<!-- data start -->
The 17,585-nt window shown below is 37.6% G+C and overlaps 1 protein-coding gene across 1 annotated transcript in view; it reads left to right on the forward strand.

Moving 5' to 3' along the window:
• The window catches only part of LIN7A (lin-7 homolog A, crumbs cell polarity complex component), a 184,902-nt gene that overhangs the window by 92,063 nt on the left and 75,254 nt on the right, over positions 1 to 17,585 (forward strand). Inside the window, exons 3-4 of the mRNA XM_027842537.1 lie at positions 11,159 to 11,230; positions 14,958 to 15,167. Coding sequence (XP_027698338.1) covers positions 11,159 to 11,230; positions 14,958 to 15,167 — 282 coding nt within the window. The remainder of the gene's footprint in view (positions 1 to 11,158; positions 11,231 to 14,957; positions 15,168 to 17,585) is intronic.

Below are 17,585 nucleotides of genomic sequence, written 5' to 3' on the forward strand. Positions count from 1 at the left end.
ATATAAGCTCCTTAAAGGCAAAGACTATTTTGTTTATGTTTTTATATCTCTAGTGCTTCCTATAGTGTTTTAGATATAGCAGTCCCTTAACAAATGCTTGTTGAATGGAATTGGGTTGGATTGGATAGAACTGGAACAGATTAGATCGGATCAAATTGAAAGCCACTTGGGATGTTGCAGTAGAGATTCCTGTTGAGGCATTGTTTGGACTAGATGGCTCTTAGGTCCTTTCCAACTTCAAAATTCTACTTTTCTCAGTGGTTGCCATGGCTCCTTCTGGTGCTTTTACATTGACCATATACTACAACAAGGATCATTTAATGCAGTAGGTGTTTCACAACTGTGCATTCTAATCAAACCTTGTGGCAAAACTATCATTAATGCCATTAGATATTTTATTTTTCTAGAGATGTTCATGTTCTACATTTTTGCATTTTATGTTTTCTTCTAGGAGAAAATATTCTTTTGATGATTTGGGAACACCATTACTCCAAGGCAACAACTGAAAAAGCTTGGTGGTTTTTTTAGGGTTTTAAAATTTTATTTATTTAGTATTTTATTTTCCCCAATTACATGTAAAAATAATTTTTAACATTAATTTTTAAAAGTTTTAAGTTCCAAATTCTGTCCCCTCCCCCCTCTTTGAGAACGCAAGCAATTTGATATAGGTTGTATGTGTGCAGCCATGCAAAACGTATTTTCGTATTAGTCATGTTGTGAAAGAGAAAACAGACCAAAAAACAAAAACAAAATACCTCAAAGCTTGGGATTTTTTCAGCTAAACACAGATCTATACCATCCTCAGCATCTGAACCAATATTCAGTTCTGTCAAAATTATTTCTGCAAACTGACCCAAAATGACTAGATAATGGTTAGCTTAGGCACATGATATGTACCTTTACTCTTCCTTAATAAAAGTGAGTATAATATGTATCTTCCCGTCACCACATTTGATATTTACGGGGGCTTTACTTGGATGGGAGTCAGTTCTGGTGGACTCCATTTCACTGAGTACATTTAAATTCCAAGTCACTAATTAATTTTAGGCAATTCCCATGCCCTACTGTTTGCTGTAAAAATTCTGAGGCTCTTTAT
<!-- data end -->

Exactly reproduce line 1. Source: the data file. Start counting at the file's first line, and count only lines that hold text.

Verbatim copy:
The 17,585-nt window shown below is 37.6% G+C and overlaps 1 protein-coding gene across 1 annotated transcript in view; it reads left to right on the forward strand.